The Greatest Lakers of All Time

The Greatest Lakers of All Time

By Lance Tominaga, ESPN Honolulu Web Editor.

Last fall, the Los Angeles Lakers captured their 17th championship, tying the Boston Celtics for most NBA titles in the history of the league. The Lakers are one of the premier franchises in all of sports, with many of basketball’s greatest players having worn the famous purple and gold. But who are the greatest Lakers of all time? Here is one 13-man roster for your consider. The only stipulation I’m including is that the player must have been a Laker for a minimum of three full seasons. Thus, LeBron James and Anthony Davis are not yet eligible.

 

THE STARTERS:

F – ELGIN BAYLOR. He’s the only member on this roster to have played in Minneapolis, where the Lakers played before moving to L.A. Baylor was perhaps the NBA’s first aerial artist, paving the way for the likes of Julius Erving and Michael Jordan. An 10x All-NBA First Team and 11x NBA All-Star selection. Sadly, injuries forced him to retire nine games into the 1971-72 season – the year the Lakers won the league title.

F – JAMES WORTHY. Baylor was the pioneer among the NBA’s high-flying forwards, but Worthy was a better overall player. He could do it all, as evidenced by his triple-double effort in Game 7 of the NBA Finals between the Lakers and the Detroit Pistons. That performance earned him the Series’ MVP Award.

C – KAREEM ABDUL-JABBAR. The Captain. The NBA’s all-time leading scorer (38,387 points). A 6x league MVP, 19x NBA All-Star and 2x NBA Finals MVP. His legendary “skyhook” was practically unstoppable.

G – KOBE BRYANT. The “Black Mamba” was perhaps the Lakers’ most fierce competitor. A 5x NBA champion, 18x All-Star and 2008 league MVP. Was largely overshadowed by Shaquille O’Neal during his developing years, but now even Shaq calls Bryant “the greatest Laker ever.” His 81 points against Toronto in 2006 is the second-highest single-game point total ever.

G – MAGIC JOHNSON. In my eyes, the greatest Laker of them all. Led the franchise to five NBA championships and nine Finals appearances. A 3x league MVP, 3x NBA Finals MVP and 12x All-Star. Before his arrivals, the Lakers franchise had become mired in a slump. From his rookie season, however, the Lakers became “Showtime.”

 

THE BENCH:

F – PAU GASOL. The revitalization of the Lakers in the post-Shaq era began when the team traded for the multi-talented Gasol. Averaged 17.7 points and 9.9 boards per game in his seven years in the purple and gold. After two more seasons, I expect Anthony Davis to replace Gasol on this list.

F – JAMAAL WILKES. “Silk” lived up to his nickname. He had a funnel y looking shot, but it was effective. Averaged 18.4 points per game in eight seasons with L.A. Won three championships with the Lakers and one during his rookie season in Golden State. Everyone remembers Magic Johnson’s 42-point, 15-rebound effort in the title-clinching Game 6 in the 1980 NBA Finals, but Wilkes contributed 37 and 10 in that same contest.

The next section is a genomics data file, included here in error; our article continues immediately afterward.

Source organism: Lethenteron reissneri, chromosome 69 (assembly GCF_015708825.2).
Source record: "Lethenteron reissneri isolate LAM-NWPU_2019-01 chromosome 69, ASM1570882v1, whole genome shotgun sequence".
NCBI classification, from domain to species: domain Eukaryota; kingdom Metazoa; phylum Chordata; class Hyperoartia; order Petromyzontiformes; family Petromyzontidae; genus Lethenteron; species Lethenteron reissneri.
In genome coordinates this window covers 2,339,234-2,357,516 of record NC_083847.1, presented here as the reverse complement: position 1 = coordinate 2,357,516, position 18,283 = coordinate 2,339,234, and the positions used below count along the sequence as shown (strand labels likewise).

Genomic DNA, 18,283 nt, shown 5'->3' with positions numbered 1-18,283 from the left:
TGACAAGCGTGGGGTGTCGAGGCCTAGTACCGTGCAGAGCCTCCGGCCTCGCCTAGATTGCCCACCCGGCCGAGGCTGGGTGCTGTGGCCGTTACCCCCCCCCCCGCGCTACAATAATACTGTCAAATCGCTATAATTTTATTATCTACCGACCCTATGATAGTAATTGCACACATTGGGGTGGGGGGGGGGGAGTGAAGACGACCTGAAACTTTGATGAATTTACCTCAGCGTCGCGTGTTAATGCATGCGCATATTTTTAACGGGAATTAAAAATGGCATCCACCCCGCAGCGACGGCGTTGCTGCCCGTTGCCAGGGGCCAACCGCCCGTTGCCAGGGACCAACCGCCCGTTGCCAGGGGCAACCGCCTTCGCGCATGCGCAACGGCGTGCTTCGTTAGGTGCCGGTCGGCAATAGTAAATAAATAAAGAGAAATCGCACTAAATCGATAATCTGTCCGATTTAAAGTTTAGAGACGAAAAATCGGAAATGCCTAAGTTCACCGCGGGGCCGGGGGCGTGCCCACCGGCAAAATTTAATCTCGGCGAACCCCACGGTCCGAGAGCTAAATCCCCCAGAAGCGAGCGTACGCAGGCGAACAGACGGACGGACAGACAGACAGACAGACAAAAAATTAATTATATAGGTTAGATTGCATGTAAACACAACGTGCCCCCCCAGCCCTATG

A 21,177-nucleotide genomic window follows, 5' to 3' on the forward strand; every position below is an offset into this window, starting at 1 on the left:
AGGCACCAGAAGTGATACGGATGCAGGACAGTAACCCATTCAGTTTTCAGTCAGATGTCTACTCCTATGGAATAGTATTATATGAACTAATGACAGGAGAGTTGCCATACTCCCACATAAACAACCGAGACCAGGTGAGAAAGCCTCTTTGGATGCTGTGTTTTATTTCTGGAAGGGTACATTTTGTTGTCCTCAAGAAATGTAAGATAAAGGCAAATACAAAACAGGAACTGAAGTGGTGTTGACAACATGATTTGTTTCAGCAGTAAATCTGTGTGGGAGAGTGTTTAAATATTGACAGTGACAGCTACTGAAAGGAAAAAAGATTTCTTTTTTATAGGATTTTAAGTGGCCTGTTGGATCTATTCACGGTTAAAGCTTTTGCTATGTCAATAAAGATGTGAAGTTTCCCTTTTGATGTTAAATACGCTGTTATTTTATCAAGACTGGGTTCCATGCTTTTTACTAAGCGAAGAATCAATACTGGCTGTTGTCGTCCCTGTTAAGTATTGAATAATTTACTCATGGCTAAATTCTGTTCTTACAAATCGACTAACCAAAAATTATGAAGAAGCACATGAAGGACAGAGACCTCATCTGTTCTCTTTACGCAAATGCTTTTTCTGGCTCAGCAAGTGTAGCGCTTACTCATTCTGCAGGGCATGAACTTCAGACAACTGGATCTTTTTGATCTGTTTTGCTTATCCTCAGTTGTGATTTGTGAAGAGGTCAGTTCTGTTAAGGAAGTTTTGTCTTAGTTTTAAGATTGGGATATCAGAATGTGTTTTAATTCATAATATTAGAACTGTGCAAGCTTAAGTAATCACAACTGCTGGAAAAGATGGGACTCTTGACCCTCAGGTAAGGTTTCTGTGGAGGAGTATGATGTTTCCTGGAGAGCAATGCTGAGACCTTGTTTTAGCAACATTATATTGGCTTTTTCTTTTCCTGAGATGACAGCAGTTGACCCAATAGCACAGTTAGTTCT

F – LAMAR ODOM. Off-court issues aside, Odom was a gem of a player on the hardwood. After he was traded to the Lakers in 2007, he adjusted his game to complement his teammates. He was a key contributor to the team’s back-to-back titles in 2009 and 2010. In another year, insert LeBron James in this slot.

C – SHAQUILLE O’NEAL. Teamed with Kobe Bryant to form a mini dynasty. Together, they accomplished something even the Magic/Kareem/Worthy team’s could not do: win three straight NBA championships. Shaq was the Finals MVP in each of those title wins. At 7-1, 325 lbs., he was a dominant force for much of his career. Averaged 27 points and 11.8 rebounds a game in his eight seasons with the Lakers.

C – WILT CHAMBERLAIN. Once put up 100 points in a single game, although that was when he was with the Philadelphia Warriors. If he played his entire career with the Lakers, he probably replace Kareem as my starter. When he joined L.A., he adjusted his game to complement team stars Baylor and Jerry West. Still dominated opponents with his superior size and athleticism. The team’s record-setting 33-game winning streak during the 1971-72 season would never have happened without his defensive presence. Was the NBA Finals MVP that season after leading L.A. to their first league title.

G – MICHAEL COOPER. Every team needs a defensive stopper, and Coop was just that for the Lakers. Besides, it wouldn’t be “Showtime” without Cooper and Magic hooking up for one of their patented “Coop-A-Loop” slams.

G – GAIL GOODRICH. On a team with Chamberlain and Jerry West, it was Goodrich who led the Lakers in scoring for four straight seasons, including their 1971-72 championship year. An All-NBA First Team selection in 1974. Also a 5x NBA All-Star.

G – JERRY WEST. Before he became The Logo, he was known as “Mr. Clutch.” Would be a starter on every other NBA team’s “All-Time” roster. A 14x All-Star and 10x All-NBA First Team selection. The 1970 league scoring champion. And let’s not forget his successes as a team executive (8 NBA titles).

Just Missing the Cut: George Mikan, Norm Nixon, Byron Scott, AC Green, Happy Hairston, Vlade Divac.

Note: Baylor, Worthy, Abdul-Jabbar, Bryant, Johnson, Wilkes, Chamberlain, O’Neal, Goodrich and West all had their jersey numbers retired by the Lakers.

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